Being late is my pet peeve.
If I am scheduled to meet with you at 1 pm, and I show up at 1 pm, I consider myself late. I never want you to wait for me. I want to be ready to start our meeting at 1 pm. Otherwise, feel like I am disrespecting you and undervaluing your time.
Are you an on-time person? Are you regularly ‘fashionably late?” Or, are you just chronically late?
Being late regularly negatively affects your image and a person’s desire to do business with you.
Management consultant Diana DeLonzor told TIme magazine, “Punctual people misunderstand. They think you’re doing it as a control thing, or that you’re selfish or inconsiderate.”
Here are some tips that might help
1 – Plan your meetings the day before. Make sure you have all the materials you will need ahead of time. You don’t want to scramble at the last minute.
2 – Overestimate how long it will take to get to your next appointment. If it is in your building, will you want to stop in the restroom on the way? Will the elevator be stopping on every floor? If your meeting across town, have you built I. Time for heavy traffic or road construction?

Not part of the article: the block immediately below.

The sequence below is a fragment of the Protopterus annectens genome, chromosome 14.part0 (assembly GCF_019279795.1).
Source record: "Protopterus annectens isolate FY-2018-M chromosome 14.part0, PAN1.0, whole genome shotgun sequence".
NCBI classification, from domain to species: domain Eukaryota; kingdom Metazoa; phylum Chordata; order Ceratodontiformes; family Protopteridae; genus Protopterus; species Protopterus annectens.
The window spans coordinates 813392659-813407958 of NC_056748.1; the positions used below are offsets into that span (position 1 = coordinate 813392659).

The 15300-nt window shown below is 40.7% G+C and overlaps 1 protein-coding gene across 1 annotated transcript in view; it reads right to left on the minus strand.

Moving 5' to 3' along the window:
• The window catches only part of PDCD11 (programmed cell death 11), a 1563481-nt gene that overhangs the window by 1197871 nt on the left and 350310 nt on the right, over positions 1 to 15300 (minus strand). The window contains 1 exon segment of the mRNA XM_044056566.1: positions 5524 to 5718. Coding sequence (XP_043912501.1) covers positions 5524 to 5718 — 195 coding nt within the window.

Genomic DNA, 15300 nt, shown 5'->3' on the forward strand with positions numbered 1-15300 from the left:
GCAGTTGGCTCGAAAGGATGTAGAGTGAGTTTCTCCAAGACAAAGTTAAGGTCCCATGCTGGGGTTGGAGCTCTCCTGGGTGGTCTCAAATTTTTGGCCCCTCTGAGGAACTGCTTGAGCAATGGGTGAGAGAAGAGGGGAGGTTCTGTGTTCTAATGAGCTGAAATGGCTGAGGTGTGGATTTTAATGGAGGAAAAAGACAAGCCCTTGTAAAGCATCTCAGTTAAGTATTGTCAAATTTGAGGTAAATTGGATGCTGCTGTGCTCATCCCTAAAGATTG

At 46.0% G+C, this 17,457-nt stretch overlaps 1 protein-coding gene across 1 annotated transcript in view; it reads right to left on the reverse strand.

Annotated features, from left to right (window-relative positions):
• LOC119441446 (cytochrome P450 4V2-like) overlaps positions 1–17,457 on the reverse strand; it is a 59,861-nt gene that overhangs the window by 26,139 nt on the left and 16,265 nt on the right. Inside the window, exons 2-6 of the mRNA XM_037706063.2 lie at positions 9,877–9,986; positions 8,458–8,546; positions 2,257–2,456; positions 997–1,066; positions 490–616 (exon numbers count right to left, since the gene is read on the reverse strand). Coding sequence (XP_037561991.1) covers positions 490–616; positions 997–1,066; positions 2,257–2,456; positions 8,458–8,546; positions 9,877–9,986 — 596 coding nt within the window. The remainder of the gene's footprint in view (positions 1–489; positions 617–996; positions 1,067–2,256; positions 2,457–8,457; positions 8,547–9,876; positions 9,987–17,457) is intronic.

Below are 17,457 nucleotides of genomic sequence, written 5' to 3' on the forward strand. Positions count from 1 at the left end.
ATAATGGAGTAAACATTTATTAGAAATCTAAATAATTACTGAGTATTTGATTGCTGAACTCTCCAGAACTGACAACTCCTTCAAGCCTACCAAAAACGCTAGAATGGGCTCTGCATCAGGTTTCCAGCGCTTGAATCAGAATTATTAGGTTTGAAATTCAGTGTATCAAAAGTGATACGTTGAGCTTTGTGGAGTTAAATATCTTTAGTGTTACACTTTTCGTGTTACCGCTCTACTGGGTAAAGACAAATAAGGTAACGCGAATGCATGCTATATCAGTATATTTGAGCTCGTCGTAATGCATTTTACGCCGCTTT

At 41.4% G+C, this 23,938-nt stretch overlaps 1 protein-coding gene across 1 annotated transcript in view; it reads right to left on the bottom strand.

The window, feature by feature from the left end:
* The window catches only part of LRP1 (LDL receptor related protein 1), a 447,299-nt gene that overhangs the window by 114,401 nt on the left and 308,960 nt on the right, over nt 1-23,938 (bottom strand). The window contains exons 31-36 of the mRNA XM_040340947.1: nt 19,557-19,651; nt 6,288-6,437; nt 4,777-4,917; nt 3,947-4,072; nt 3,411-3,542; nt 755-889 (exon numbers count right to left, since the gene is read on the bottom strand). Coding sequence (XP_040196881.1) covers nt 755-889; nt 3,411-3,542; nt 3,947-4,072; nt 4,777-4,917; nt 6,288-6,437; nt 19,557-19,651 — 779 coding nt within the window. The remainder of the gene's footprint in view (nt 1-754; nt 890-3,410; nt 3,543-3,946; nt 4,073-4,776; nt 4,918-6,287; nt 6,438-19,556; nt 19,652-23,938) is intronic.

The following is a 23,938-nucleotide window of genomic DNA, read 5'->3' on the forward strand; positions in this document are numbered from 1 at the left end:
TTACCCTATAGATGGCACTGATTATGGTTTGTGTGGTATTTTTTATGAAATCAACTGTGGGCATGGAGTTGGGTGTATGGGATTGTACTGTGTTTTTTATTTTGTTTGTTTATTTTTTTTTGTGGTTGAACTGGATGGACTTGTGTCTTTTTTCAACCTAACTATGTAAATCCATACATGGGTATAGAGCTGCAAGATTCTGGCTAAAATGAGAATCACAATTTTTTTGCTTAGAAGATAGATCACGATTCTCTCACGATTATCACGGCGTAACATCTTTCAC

3 – Most electronic calendars will remind you of your next appointment. Set it, so it includes your travel time.
4 -Don’t fall victim to the ‘Just one more thing’ distraction. You know you have to leave your desk in 2 minutes, but you decide to check your email and find yourself responding and being late as a result.
5 – Always make sure your car’s gas tank is full or at least half full. Stopping at the gas station adds unplanned minutes.
Finally, if you think being early for a meeting will waste your time to develop a plan to be productive during this downtime. If you get to a meeting early, use that bonus time to your advantage. Have something with you to read, or snack on some easy email until it’s time for your meeting to begin.
Or, chill and appreciate the time you have to think.